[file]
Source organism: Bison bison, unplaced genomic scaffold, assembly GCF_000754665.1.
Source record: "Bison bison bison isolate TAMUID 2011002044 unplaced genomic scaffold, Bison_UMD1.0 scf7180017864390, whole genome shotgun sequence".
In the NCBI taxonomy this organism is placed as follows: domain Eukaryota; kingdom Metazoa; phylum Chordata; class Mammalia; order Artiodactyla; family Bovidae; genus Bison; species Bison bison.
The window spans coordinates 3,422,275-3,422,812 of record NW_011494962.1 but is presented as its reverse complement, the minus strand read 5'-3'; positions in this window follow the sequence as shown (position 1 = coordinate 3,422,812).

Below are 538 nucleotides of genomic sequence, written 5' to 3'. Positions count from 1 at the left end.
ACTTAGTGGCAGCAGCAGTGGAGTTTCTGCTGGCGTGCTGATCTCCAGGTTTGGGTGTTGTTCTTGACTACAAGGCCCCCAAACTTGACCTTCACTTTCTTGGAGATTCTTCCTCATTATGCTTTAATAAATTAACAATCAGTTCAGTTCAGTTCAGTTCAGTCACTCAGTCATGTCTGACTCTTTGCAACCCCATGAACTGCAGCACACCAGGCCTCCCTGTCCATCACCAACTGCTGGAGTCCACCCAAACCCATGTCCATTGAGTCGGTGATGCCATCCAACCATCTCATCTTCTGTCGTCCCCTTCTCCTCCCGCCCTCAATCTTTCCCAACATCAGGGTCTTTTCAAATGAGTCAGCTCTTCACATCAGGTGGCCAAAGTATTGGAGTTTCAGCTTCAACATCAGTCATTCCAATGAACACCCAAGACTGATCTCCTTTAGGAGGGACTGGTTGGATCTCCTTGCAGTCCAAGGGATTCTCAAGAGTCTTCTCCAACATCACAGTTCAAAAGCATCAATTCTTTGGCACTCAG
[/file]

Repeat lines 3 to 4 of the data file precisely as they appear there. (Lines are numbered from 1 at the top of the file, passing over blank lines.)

In the NCBI taxonomy this organism is placed as follows: domain Eukaryota; kingdom Metazoa; phylum Chordata; class Mammalia; order Artiodactyla; family Bovidae; genus Bison; species Bison bison.
The window spans coordinates 3,422,275-3,422,812 of record NW_011494962.1 but is presented as its reverse complement, the minus strand read 5'-3'; positions in this window follow the sequence as shown (position 1 = coordinate 3,422,812).